Genghis Khan built the large mobile Mongol military. His armies were quickly able to outflank their enemies quickly with their small, sturdy ponies. Deliberately sending spies ahead of the army ensured that Mongol plans were well laid. Prior to the invasion of Europe, Batu and Subutai sent spies for almost ten years into the heart of Europe, making maps of the old Roman roads, establishing trade routes, and determining the level of ability of each principality to resist invasion. To communicate they developed an efficient 'pony express'. Their laminated armor was lighter and the use of silk interweaves made it better quality than the heavy metal armor enemy soldiers wore. Their horses were unmatched in the world for endurance and training. The Mongols would often kill a knight's horse to render a heavily armoured rider more vulnerable.

Because Mongols rode as a way of life cavalry training was a daily exercise and logistical delays were minimal. Their weapons were the bow (of two types for mounted and dismounted use), and the lance. A hail of dismounted arrows might open a solid line to a mobile lancer or bowman's attack. Mongol military tactics were based on a sound leadership which was founded on ability. Mongol command was always earned and easily defeated the Europeans, but required all Mongol leaders to vote for the leading Kahn. This latter requirement saved Europe in 1243, when poised on destruction the Mongols learned of the death of Ogatai, son of Genghis Khan, and returned to the Mongolian the capital of Karakorum to vote in the next kahn. (The Mongols selected Kublai, the grandson of Genghis.)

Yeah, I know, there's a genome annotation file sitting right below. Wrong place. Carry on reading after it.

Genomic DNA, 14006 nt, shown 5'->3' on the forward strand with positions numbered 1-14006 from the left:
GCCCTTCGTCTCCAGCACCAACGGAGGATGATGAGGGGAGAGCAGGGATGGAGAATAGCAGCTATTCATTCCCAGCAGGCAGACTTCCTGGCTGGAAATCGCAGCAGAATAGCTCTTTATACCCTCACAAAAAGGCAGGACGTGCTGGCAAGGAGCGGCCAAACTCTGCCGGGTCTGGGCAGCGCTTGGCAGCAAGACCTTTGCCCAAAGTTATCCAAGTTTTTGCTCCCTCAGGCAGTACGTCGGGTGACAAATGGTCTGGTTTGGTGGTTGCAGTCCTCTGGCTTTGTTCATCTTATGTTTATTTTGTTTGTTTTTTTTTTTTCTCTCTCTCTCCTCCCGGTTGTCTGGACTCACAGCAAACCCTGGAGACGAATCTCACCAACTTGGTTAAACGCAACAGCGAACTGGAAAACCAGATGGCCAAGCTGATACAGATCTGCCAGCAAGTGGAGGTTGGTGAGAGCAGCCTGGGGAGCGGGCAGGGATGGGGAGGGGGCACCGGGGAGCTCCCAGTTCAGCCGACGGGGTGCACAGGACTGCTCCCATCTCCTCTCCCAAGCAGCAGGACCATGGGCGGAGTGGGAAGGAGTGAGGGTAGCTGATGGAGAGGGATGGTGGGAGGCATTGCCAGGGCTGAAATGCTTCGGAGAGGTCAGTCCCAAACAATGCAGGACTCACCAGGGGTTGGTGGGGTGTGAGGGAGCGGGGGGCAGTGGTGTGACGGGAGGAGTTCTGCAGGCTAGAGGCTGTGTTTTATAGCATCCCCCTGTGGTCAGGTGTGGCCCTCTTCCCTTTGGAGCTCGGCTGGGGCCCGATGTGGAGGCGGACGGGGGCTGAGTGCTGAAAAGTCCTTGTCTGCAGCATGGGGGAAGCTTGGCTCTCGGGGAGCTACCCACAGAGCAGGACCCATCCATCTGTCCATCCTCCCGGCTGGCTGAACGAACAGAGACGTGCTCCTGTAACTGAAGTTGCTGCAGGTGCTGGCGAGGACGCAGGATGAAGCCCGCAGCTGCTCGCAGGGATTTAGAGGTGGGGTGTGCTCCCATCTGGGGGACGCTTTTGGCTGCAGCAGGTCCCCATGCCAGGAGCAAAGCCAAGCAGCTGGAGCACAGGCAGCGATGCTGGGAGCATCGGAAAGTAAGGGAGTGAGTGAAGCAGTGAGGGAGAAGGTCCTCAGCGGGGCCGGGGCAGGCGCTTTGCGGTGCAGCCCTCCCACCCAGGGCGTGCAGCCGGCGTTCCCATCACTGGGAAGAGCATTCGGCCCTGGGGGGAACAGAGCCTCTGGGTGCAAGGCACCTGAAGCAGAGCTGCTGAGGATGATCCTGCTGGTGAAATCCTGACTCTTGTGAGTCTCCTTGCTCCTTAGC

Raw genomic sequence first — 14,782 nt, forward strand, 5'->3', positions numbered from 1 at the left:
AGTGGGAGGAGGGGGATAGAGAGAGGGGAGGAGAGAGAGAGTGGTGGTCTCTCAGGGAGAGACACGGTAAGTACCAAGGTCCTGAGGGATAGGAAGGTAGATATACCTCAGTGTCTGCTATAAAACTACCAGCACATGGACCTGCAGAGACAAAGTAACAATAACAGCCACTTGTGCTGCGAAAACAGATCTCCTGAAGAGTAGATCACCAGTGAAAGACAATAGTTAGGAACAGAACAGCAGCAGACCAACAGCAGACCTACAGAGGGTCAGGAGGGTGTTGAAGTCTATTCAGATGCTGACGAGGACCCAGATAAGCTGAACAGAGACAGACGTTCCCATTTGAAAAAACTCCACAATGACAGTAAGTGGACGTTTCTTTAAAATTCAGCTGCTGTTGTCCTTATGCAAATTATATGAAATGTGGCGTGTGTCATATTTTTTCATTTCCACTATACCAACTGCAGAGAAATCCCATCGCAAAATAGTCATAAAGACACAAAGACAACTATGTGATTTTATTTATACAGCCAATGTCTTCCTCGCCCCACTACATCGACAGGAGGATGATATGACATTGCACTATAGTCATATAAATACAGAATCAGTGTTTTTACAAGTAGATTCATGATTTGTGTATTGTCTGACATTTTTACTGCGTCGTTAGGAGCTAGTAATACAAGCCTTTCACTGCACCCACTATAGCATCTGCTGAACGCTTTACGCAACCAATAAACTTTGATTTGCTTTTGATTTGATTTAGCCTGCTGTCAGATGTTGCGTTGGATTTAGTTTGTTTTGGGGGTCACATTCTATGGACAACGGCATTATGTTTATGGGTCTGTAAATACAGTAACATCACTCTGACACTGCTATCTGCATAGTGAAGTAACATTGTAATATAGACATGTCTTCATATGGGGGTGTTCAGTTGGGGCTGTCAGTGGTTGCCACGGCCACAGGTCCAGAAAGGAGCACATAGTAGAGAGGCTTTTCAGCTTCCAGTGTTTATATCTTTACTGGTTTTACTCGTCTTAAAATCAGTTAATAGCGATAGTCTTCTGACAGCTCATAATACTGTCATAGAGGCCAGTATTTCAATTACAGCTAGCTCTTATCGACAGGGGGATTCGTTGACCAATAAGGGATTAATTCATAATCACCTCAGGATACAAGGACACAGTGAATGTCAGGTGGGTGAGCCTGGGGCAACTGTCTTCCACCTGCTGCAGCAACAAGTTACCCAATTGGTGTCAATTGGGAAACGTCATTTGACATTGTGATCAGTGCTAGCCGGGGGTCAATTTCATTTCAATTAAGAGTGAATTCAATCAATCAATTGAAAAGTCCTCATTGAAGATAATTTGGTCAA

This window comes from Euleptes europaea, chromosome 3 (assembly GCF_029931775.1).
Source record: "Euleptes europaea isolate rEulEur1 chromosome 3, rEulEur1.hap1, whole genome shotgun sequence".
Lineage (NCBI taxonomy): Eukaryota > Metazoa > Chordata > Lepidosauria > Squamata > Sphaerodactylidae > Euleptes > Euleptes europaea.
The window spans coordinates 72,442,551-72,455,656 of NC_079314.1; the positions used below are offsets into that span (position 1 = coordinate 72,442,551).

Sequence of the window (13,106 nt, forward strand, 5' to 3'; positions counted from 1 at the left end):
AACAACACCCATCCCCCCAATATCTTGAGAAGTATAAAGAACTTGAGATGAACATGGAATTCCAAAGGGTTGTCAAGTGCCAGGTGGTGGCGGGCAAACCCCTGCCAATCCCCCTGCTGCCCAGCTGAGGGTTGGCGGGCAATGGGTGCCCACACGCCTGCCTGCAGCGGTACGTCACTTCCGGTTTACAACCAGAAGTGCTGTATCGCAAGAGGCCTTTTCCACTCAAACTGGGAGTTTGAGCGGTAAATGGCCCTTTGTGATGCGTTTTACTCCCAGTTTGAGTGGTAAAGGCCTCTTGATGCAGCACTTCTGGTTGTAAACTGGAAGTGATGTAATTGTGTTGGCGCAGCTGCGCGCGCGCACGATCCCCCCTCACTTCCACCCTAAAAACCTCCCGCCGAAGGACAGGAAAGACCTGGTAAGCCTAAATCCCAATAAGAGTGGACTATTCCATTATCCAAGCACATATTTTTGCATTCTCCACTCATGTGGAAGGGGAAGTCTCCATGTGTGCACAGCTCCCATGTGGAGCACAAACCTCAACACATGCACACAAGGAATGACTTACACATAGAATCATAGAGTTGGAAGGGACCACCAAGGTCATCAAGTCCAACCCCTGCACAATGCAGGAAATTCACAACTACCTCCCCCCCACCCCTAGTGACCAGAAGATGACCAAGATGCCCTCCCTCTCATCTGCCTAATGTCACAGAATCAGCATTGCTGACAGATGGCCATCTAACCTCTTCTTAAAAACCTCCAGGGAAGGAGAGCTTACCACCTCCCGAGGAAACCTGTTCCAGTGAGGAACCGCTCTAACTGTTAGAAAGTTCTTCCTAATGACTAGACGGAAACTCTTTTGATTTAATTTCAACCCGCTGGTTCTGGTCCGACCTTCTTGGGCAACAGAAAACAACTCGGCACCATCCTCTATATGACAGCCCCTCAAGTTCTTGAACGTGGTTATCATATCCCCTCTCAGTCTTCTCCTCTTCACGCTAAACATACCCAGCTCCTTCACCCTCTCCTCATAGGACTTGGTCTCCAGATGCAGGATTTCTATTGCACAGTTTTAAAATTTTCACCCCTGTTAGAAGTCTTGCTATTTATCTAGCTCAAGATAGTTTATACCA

The original Mongol religion was a type of Shamanism but as they moved along they came into contact with three other major religions - Christianity, Islam and Buddhism. It was only after they captured Baghdad (1258), and destroyed the Abbasid caliphate, that Islam became their dominant religion.[10] Mahmud Ghazan (1295-1304) was the first Il-Khan to convert to Islam though not all the Khans were favourable to the new faith - such as those ruled by descendants of Chaghatay (1227-41), one of Genghis's four sons. The conquests of the Mongols led to Turkic people moving all over western Asia. The Mongols were not numerous so they recruited soldiers from other peoples especially from Turkey, and Turkish became the dominant language.

Their Empire stretched from Germany to Korea, from the Arctic Ocean to Turkey and the Persian Gulf. Marco Polo's hero, Kublai Khan, twice tried and failed to make seaborne invasions of Japan and Java, Kublai was not defeated by the weather. In fact it seems that the Japanese kamikaze, or (divine wind) really did save Japan as a 1281 typhoon appears to have destroyed the second Mongol fleet, which carried 40,000 men. The fleet was vulnerable because of Kublai's haste, as he ordered the conquered Chinese to build his ships. The Chinese built flat river-boats, with embedded structural weaknesses, which together could not withstand the typhoon stresses.